Friday, March 16, 2007


I'm on spring break (the reason for the lull in blogs) with my family in the mountains of New Mexico; and when I say family, we have a loaded house here. We went skiing yesterday, and in days of the past, skiing and fear were two words that would not be seen in the same post.

When I was younger, there truly were few things that I was afraid to try, as my high school skiing buddies could attest. I wasn't all that great, but that wouldn't stop me from racing them down the mountain or flying off a ledge. We would stop at the top of a slope, they would point out a jump and dare me to try something. They knew that I would never turn them down.

That has resulted in some tremendous crashes and occasionally a pretty amazing feat. But it was all different Tuesday as I was on the ski slopes with my family. I hadn't been skiing in several years, and I took it easy. I saw a few jumps and went around them. There were some spots where I could pick up a lot of speed and I slowed down.

So it is that I'm just getting old? I suppose that is part of it. I've experienced hurt and pain. I've had several surgeries on body parts and I know that it could happen again. Getting up after falling down just isn't as easy as it used to be.

I'm really not that old, so coming to this realization is hard. I fear the next morning after I have taken a couple of hard falls. I fear landing wrong and going through rehab for six months. I now have fear when I watch my kids and hope that they have a little more trepidation (but still have chutzpah) than I did going down the slopes of life.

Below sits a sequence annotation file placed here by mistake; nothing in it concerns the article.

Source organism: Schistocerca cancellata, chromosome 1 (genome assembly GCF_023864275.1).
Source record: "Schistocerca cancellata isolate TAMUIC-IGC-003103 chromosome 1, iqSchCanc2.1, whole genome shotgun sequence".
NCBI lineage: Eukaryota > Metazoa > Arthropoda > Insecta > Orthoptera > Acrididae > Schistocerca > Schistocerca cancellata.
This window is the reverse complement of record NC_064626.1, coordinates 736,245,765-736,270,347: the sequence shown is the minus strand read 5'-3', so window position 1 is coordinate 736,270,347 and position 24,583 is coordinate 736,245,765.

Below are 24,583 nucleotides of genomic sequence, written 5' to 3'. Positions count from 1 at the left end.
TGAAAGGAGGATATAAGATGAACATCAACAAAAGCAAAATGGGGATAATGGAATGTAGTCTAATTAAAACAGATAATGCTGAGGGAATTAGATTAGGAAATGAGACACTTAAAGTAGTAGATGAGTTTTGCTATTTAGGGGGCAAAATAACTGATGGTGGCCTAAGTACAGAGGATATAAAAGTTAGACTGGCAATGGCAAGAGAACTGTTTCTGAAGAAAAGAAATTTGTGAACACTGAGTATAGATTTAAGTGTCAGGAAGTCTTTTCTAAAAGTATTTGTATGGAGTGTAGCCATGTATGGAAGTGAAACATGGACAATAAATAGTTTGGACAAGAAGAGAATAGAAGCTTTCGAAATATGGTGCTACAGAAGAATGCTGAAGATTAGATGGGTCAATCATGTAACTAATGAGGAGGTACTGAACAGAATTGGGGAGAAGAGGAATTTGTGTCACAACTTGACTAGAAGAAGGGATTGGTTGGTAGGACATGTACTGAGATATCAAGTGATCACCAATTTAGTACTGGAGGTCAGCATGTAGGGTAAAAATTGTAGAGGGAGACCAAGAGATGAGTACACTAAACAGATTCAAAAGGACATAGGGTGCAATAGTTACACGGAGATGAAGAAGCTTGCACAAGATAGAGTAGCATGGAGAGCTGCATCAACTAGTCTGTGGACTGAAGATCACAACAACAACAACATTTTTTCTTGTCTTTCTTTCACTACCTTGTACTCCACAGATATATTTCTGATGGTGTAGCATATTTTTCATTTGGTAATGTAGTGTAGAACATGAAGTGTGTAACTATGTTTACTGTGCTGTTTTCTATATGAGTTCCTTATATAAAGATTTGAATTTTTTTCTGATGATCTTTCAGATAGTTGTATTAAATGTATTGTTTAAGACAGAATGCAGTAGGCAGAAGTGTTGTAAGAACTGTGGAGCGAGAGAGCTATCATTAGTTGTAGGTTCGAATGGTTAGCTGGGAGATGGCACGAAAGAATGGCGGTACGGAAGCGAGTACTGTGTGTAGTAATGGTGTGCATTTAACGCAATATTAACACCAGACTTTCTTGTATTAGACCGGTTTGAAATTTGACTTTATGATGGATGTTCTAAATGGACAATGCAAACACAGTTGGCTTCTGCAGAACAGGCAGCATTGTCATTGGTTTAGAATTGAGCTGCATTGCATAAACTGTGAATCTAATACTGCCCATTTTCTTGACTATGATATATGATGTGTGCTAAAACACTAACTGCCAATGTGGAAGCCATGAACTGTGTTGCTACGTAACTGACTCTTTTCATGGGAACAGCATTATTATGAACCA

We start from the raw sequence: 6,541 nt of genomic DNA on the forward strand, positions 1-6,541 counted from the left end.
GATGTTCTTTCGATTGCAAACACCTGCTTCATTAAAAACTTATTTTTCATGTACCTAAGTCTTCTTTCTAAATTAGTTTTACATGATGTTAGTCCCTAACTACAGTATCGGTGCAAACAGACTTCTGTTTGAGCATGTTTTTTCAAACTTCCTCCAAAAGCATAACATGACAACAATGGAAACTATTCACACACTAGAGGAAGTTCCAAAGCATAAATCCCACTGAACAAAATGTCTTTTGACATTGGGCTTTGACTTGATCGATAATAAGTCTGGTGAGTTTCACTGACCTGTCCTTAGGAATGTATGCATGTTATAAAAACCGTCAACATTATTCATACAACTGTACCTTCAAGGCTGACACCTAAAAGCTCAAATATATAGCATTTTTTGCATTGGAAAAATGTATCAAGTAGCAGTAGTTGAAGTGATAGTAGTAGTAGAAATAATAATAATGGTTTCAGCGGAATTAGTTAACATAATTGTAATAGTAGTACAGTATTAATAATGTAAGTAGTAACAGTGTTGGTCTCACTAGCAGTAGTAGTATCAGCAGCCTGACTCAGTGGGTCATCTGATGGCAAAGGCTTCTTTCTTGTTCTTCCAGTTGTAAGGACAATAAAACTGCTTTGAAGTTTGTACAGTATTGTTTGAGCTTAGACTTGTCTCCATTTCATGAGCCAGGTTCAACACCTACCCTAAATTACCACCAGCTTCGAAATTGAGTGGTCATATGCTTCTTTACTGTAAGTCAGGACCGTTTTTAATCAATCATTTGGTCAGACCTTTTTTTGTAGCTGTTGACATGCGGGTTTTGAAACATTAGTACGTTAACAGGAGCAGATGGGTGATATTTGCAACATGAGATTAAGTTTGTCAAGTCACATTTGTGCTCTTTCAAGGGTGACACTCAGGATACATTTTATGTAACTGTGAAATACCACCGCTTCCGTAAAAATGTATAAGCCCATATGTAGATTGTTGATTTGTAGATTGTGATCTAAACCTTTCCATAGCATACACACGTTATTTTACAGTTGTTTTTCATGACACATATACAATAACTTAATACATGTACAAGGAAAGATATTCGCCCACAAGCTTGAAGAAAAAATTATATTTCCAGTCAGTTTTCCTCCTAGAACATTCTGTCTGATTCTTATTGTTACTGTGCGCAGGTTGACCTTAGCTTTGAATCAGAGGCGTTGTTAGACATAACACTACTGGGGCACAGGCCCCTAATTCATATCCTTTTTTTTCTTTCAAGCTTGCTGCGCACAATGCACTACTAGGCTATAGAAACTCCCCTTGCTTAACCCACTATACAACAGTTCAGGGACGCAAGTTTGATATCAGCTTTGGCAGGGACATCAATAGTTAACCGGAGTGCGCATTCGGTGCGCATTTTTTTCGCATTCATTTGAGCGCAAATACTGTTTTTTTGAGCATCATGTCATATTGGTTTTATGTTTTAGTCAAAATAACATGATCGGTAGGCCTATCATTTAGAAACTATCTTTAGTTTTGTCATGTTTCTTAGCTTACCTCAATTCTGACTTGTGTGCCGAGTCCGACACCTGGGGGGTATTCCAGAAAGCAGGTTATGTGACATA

My oldest son actually had a bad fall on the slopes and sprained his knee. The swelling will go down in a couple of days and he is already up and playing in the backyard, but it just drags up the fear that I have of the future.

What is my fear? Potential pain and lost opportunity.

There is a good part to this fear - it helps me to relish other moments. I try to drink in the hugs that I get from my kids. I try to think "this is good" when my wife and I share our thoughts and hearts. I love having a good laugh and experiences with my friends. These become the glue in my life in the face of fear and brokenness. I just hope that the strength of the cherished moments are strong enough to help me overcome the fears when I need to be brave.

So tell me, friends, how do you know the difference between a good fear and a bad one?

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